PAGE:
“a true story”
First Horse – I was about 14 years old, and my family and I were living in Houston, Texas. My heart, however, was liv¬ing at the family ranch in Giddings, Texas.
I loved and was involved in sports, such as track, baseball and football, but my true love was ranching and horses, and being a cowboy. I asked, and in fact begged, to keep a horse in the Houston area so I could ride regularly. I promised I would take care of the horse myself and do whatever work was necessary to maintain a horse in the city. My pleas went on for months, but unhappily fell on deaf ears.
Christmas morning came and I was feeling a little left out. My brothers and sister had gotten several gifts, and I had received very little. Finally, my dad walked in with my granddad’s old Stelzig saddle, and right away I knew. We loaded up in the old station wagon and headed to the west side of town. We turned down an old dirt road to a rather rough-looking riding stable. Old wood barns and corrals were the fare of the day.
I was so excited. I followed Dad to one of the stalls to find my new horse. My excitement faded and my heart broke as I looked in the stall. I tried not to act or look disappointed, but I was. My horse was skinny, bigheaded, and longhaired, with withers that looked like the hump on a camel. To tell the truth, he was just plain ugly. I pretended to be happy and said, “Thank you” at least 100 times.
My parents drove off. They left behind what they thought was a completely happy young man to get acquainted with his new horse. I felt baffled, frustrated and betrayed How could they buy me this mangy-looking fur ball? His name was Poncho.
“That’s about right,” I said to him. “Bet they didn’t give $5 for you. Maybe the owners gave my parents $5 for taking you.”
Poncho just blinked and stared at me.
“Oh well,” I thought. “At least you are a horse.”
I got my brush, groomed and saddled him, and went for my first ride on Poncho. He was a little unsure of his new surroundings, but when I got back, 1 thought, “Not too bad”.
Every minute of every day after school and all day on weekends I spent with that horse. I bought sweet feed and coastal hay. I learned a lot having Poncho. I had really never had to care for a horse before. I made new friends at the stable. I took some lessons and found out more about feed. I dewormed my horse and worked on his feet. There was a lot of riding through the woods with this horse called Poncho.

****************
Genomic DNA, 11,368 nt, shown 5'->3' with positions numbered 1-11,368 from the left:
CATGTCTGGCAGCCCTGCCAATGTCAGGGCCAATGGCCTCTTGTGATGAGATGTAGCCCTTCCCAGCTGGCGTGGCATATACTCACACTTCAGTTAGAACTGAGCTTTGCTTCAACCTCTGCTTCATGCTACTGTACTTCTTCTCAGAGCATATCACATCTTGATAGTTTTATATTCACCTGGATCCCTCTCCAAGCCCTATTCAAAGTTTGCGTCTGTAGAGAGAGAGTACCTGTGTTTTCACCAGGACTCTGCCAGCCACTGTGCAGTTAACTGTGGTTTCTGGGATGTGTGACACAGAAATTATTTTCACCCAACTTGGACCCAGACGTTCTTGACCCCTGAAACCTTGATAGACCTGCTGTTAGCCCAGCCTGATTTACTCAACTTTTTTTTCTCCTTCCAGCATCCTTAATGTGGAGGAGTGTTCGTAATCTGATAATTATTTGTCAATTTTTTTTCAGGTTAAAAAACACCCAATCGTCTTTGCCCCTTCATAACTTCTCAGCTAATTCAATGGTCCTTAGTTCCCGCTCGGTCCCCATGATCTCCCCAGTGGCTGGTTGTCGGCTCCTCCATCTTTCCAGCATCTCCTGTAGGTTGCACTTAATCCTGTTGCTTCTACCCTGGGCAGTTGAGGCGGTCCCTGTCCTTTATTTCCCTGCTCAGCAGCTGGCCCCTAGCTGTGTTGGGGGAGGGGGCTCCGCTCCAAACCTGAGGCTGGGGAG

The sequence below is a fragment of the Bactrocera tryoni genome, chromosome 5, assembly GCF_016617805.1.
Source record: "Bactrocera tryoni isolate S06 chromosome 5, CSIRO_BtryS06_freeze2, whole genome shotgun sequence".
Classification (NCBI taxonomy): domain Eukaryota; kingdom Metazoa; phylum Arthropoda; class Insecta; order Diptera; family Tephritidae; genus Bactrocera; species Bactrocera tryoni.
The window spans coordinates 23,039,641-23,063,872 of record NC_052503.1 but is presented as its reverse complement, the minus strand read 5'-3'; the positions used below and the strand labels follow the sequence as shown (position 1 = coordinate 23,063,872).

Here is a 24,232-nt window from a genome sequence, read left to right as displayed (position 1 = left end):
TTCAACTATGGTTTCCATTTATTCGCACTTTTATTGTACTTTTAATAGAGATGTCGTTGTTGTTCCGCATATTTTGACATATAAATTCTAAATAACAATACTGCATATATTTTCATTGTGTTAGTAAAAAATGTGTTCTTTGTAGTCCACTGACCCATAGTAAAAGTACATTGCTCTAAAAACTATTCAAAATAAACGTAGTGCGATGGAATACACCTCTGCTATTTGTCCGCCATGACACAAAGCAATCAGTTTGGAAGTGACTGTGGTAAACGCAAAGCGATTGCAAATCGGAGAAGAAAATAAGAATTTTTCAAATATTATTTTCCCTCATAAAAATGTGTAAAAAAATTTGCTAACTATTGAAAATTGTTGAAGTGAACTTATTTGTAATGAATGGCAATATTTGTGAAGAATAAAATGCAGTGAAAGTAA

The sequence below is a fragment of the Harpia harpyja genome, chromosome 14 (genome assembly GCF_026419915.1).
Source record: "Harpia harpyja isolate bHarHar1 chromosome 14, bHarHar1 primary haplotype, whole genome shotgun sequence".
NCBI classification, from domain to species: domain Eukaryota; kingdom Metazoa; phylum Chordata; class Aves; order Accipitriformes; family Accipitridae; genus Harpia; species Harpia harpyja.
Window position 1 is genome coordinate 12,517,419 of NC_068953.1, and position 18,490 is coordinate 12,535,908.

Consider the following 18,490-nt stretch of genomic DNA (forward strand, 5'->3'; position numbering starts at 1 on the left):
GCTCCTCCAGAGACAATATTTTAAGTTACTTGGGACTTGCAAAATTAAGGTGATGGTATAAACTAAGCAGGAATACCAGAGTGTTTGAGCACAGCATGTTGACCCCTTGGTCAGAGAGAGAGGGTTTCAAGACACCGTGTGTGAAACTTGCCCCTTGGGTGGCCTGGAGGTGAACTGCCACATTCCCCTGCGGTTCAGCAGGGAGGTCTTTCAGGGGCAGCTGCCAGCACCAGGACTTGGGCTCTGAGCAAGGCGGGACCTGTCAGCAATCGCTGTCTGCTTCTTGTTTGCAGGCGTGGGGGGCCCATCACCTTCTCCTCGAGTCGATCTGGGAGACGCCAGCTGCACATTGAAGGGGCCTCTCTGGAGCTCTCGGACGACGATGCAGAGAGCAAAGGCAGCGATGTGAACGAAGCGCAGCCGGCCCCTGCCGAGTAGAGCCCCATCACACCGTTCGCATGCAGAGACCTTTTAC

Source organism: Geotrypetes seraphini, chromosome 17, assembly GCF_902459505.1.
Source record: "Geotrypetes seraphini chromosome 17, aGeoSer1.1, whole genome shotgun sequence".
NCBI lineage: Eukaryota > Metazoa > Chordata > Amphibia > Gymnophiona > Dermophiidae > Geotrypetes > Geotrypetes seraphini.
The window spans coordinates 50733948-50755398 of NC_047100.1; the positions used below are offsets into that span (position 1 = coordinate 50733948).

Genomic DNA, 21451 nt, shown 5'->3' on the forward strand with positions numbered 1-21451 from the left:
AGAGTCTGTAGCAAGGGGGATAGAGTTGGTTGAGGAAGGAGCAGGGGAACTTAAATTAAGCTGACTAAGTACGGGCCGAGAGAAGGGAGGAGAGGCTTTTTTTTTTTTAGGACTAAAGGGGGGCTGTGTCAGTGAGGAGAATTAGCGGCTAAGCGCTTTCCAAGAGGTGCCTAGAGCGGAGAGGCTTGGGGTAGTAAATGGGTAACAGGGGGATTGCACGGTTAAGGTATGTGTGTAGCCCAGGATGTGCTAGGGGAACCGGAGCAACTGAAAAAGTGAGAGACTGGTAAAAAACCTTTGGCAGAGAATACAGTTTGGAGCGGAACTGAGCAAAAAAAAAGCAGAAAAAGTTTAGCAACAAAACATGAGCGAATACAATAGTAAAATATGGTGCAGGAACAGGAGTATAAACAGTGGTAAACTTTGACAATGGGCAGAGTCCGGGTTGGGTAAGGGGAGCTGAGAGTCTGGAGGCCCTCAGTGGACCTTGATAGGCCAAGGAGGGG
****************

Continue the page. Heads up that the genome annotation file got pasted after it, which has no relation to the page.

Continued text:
I learned and bought better feed, and found out about alfalfa hay. I mixed sweet feed with oats and a handful of Calf Manna. I groomed, washed, manicured and rode Poncho every day. Poncho started to look pretty good Matter of fact, he was looking darn good.
And you know what? Poncho became my best friend With my buddies on the weekend, we took long rides through the woods and bayou country of west Houston. The land was still wild and we found a lot of country to ride and explore. And I found out that wherever there was a horse, there were girls! What great times I had because of old Poncho.
I signed up to go on the Salt Grass Trail Ride and the next year on the Sam Houston Trail Ride. These were long rides that took four or five days to complete. They kicked off at the Houston Livestock Show and Rodeo. Man, did we have fun! Those rides ended with a parade in downtown Houston. Most of my friends would trailer back across town to our stables, a distance of about 25 miles. Not Poncho and me— we rode, and what an adventure that was!
Poncho was the best traveling horse I ever rode. To this day I remember he had a great little foxtrot that was smooth as glass and could eat up the miles. And the miles we went through the years! Poncho and I were pals.
I grew to love that old horse and I know he loved me. Poncho taught and educated me. I owe him so very much. Of all the horses I have owned, in some ways Poncho gave me the most, and he took the very best care of me. At that time in my life, Poncho was the right horse for me. Even though Poncho is long gone, I think he’ll be waiting for me at the end of my trail.
A Native Texan Craig Cameron, one of the original clinicians, is on the road more than 44 weeks a year covering 80,000 miles demonstrating the style of horsemanship he has perfected in the last 23 years. Called the “public defender of the horse,” Craig dedicates himself to those who educate their horses by first educating themselves. At an age where most have long since retired the thought of starting colts, Craig Cameron, known as “The Cowboy’s Clinician,” starts hundreds of horses each year. Learn more about Craig Cameron at www.CraigCameron.com
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This article was printed in Performance Horse Digest, Volume 9, Issue 7